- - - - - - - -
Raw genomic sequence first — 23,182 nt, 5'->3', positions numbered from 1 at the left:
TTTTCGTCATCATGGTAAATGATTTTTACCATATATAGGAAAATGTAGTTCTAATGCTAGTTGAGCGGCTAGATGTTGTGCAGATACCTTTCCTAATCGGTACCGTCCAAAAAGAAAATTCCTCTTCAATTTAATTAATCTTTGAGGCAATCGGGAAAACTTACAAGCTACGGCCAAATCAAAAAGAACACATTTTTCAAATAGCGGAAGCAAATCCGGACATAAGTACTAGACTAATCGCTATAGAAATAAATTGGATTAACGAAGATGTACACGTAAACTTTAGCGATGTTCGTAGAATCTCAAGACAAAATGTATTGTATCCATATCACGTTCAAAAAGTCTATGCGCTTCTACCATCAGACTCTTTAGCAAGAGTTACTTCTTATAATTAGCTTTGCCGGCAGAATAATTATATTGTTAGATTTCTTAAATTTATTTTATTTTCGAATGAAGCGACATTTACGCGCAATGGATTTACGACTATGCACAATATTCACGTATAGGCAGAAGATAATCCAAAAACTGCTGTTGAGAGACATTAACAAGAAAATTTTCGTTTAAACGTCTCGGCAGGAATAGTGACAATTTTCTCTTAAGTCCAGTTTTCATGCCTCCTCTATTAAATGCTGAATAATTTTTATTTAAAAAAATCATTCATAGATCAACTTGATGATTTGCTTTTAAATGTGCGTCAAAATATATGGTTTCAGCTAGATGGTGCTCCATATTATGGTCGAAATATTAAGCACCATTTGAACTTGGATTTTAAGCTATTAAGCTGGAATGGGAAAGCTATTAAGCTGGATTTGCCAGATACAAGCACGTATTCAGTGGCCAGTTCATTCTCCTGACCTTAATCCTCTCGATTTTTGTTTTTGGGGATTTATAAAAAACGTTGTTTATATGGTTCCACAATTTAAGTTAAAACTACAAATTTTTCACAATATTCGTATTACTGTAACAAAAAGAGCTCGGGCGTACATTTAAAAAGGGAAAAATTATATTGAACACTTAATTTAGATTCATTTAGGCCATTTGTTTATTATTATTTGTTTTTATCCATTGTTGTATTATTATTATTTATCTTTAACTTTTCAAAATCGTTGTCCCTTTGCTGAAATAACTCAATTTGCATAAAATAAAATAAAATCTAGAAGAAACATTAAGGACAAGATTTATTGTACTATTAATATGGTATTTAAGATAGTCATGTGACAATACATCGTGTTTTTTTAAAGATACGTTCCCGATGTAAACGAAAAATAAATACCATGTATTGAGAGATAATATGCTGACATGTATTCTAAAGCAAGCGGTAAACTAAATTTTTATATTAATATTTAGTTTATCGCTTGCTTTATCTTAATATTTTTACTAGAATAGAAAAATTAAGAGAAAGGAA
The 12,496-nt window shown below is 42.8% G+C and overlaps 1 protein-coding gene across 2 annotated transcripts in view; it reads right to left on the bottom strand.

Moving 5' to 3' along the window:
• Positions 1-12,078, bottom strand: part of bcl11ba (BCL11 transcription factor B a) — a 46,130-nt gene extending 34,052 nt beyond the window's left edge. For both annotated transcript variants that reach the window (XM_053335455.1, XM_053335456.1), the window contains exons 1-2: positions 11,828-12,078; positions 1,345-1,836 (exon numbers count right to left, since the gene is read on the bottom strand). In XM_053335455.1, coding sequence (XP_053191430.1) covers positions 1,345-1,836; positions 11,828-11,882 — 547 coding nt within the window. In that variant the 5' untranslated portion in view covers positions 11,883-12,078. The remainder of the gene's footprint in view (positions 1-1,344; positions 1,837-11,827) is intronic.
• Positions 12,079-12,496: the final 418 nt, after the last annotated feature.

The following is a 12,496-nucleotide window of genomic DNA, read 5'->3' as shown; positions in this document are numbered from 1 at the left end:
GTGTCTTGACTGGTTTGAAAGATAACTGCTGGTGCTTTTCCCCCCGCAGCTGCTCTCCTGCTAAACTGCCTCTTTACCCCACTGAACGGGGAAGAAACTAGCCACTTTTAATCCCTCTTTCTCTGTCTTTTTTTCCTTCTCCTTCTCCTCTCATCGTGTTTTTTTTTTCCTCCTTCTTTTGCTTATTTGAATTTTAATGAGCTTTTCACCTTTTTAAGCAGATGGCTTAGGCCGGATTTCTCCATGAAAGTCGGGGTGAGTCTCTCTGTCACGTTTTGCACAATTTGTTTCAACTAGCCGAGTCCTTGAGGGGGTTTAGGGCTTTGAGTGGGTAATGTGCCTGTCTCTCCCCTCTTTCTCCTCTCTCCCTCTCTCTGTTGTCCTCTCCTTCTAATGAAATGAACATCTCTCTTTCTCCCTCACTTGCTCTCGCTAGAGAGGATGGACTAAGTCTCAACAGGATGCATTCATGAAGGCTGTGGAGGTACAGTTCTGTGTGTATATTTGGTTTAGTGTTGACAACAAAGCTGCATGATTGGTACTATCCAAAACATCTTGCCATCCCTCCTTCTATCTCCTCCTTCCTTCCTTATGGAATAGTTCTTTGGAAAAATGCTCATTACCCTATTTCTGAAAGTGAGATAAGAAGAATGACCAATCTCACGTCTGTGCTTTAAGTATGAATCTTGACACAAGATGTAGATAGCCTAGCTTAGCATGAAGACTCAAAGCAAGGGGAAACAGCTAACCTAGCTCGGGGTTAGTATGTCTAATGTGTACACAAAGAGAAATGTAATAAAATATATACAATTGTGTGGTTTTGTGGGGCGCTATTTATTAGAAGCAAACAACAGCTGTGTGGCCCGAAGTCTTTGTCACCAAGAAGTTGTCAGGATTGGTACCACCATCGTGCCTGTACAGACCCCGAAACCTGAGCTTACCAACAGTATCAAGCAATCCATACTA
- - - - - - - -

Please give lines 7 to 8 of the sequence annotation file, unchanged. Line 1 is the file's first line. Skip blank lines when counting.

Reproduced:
The following is a 12,496-nucleotide window of genomic DNA, read 5'->3' as shown; positions in this document are numbered from 1 at the left end:
GTGTCTTGACTGGTTTGAAAGATAACTGCTGGTGCTTTTCCCCCCGCAGCTGCTCTCCTGCTAAACTGCCTCTTTACCCCACTGAACGGGGAAGAAACTAGCCACTTTTAATCCCTCTTTCTCTGTCTTTTTTTCCTTCTCCTTCTCCTCTCATCGTGTTTTTTTTTTCCTCCTTCTTTTGCTTATTTGAATTTTAATGAGCTTTTCACCTTTTTAAGCAGATGGCTTAGGCCGGATTTCTCCATGAAAGTCGGGGTGAGTCTCTCTGTCACGTTTTGCACAATTTGTTTCAACTAGCCGAGTCCTTGAGGGGGTTTAGGGCTTTGAGTGGGTAATGTGCCTGTCTCTCCCCTCTTTCTCCTCTCTCCCTCTCTCTGTTGTCCTCTCCTTCTAATGAAATGAACATCTCTCTTTCTCCCTCACTTGCTCTCGCTAGAGAGGATGGACTAAGTCTCAACAGGATGCATTCATGAAGGCTGTGGAGGTACAGTTCTGTGTGTATATTTGGTTTAGTGTTGACAACAAAGCTGCATGATTGGTACTATCCAAAACATCTTGCCATCCCTCCTTCTATCTCCTCCTTCCTTCCTTATGGAATAGTTCTTTGGAAAAATGCTCATTACCCTATTTCTGAAAGTGAGATAAGAAGAATGACCAATCTCACGTCTGTGCTTTAAGTATGAATCTTGACACAAGATGTAGATAGCCTAGCTTAGCATGAAGACTCAAAGCAAGGGGAAACAGCTAACCTAGCTCGGGGTTAGTATGTCTAATGTGTACACAAAGAGAAATGTAATAAAATATATACAATTGTGTGGTTTTGTGGGGCGCTATTTATTAGAAGCAAACAACAGCTGTGTGGCCCGAAGTCTTTGTCACCAAGAAGTTGTCAGGATTGGTACCACCATCGTGCCTGTACAGACCCCGAAACCTGAGCTTACCAACAGTATCAAGCAATCCATACTA